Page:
A researcher from Texas A&M University
and Fudan University in China has designed a laser-powered molecular locomotive
that runs along a molecular track and can generate a pulling force ten
times greater than that of kinesin, a biological molecular motor.
This is enough force to break multiple hydrogen bonds, break apart
molecules held together by electric charge, and loosen molecules held
together by hydrophobic, or water-repelled, sticking.
The molecular locomotive could someday be used to automatically
deliver molecular building blocks with nanometer accuracy, according to
the researcher. The mechanism could also eventually be used for drug delivery,
he said. A nanometer is one millionth of a millimeter, or the span of
ten hydrogen atoms.
The locomotive design calls for a polymer molecule that expands
and contracts when exposed to a laser with heads at both ends that chemically
bind to anchors on the track. Laser light would trigger binding and unbinding.
A series of six laser pulses of different frequencies powers the
locomotive. The molecule begins contracted, with both ends attached to
the track. The first pulse detaches the front end, the second pulse expands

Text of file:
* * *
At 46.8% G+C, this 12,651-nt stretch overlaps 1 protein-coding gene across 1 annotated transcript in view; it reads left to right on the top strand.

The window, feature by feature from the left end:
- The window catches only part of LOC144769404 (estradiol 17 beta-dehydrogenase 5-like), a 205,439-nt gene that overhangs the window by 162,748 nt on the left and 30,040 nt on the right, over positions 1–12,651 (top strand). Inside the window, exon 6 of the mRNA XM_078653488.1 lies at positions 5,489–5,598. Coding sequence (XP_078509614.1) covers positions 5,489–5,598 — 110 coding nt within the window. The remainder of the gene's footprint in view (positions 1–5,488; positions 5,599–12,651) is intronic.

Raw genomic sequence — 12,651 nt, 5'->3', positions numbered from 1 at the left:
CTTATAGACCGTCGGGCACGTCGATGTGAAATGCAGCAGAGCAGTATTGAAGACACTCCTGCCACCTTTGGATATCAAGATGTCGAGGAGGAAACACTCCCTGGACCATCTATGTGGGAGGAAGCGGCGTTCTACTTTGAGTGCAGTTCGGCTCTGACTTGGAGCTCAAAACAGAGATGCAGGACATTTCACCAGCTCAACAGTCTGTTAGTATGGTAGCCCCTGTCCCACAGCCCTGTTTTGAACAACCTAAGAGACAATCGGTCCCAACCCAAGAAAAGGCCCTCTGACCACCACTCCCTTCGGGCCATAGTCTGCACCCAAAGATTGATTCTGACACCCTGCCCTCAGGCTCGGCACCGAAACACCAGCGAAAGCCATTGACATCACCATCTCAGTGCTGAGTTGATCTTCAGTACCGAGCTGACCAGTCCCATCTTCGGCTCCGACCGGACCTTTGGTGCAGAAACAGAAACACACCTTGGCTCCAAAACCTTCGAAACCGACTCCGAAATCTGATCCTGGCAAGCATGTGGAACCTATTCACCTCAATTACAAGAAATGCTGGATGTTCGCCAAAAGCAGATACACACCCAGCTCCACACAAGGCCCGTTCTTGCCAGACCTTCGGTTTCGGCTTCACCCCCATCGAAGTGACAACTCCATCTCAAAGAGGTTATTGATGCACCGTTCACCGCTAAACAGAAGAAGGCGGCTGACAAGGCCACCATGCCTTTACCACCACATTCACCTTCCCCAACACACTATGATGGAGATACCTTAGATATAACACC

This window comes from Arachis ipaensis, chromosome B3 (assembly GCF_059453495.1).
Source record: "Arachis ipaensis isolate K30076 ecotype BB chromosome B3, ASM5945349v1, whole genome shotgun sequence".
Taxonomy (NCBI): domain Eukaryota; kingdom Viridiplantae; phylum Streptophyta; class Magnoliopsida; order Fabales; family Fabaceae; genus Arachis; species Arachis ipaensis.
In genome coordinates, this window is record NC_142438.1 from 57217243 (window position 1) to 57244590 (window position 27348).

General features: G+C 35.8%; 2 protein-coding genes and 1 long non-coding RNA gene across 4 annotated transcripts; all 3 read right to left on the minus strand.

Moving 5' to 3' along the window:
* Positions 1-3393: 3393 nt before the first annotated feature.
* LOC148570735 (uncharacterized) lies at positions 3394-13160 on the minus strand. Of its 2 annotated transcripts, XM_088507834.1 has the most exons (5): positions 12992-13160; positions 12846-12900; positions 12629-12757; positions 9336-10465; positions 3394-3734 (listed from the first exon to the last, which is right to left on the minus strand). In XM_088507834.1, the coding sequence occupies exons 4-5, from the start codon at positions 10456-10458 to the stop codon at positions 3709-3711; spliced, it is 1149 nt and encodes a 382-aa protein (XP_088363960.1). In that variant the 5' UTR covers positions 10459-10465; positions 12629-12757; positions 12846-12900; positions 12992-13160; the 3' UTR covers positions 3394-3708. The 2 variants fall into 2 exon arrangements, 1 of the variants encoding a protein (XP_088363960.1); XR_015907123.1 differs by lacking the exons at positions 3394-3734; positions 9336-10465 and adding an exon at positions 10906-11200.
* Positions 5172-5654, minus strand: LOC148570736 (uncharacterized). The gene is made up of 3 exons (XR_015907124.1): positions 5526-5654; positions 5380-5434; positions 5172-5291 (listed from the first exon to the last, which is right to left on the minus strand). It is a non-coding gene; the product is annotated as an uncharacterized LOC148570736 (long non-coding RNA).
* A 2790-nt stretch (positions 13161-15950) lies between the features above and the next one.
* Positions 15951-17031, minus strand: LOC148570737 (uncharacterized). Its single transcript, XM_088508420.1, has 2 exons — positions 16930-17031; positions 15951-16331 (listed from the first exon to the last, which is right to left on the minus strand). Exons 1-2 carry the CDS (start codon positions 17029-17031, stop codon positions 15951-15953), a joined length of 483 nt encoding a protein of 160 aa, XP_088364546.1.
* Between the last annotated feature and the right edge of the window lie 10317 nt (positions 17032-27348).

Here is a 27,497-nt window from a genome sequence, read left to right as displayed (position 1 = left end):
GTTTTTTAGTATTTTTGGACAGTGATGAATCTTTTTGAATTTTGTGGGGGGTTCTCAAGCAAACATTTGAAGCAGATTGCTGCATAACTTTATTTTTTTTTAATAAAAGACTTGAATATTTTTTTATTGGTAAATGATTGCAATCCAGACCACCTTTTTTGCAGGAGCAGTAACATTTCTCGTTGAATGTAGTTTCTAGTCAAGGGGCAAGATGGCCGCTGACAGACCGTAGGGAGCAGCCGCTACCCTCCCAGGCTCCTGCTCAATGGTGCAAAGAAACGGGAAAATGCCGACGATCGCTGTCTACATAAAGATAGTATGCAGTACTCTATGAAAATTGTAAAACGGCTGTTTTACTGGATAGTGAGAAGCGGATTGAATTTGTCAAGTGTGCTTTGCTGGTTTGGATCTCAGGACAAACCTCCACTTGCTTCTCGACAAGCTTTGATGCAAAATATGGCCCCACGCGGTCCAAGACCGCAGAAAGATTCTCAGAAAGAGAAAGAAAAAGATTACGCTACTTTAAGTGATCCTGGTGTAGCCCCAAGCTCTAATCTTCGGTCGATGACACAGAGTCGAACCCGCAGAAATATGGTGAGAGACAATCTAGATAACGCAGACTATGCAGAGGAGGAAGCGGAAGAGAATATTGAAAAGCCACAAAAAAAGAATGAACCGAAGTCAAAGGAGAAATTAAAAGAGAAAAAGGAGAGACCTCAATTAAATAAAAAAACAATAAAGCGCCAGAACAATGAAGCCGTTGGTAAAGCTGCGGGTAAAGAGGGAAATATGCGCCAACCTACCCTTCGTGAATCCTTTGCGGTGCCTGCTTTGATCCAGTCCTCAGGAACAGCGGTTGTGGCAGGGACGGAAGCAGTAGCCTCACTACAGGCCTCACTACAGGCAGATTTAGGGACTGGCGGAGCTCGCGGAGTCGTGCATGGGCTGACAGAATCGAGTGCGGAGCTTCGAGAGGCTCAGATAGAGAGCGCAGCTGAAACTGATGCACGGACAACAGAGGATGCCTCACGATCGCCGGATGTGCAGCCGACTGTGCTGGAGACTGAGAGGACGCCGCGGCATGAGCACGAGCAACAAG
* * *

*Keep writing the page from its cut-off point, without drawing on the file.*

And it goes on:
the molecule, the third attaches the front end to a new binding sites
further down the track, the fourth detaches the rear end, the fifth contracts
the molecule, and the sixth attaches the rear end to a new binding site.
The molecular locomotive would measure about four nanometers in
diameter, with each unit of the molecule two nanometers long in its contracted
state. It would be capable of moving a few microns per second, which is
comparable to its biological counterparts.
A working prototype of the motor could be made within five years,
and practical applications are possible within ten years, according to
the researcher. The work appeared in the September 15, 2004 issue of Physical
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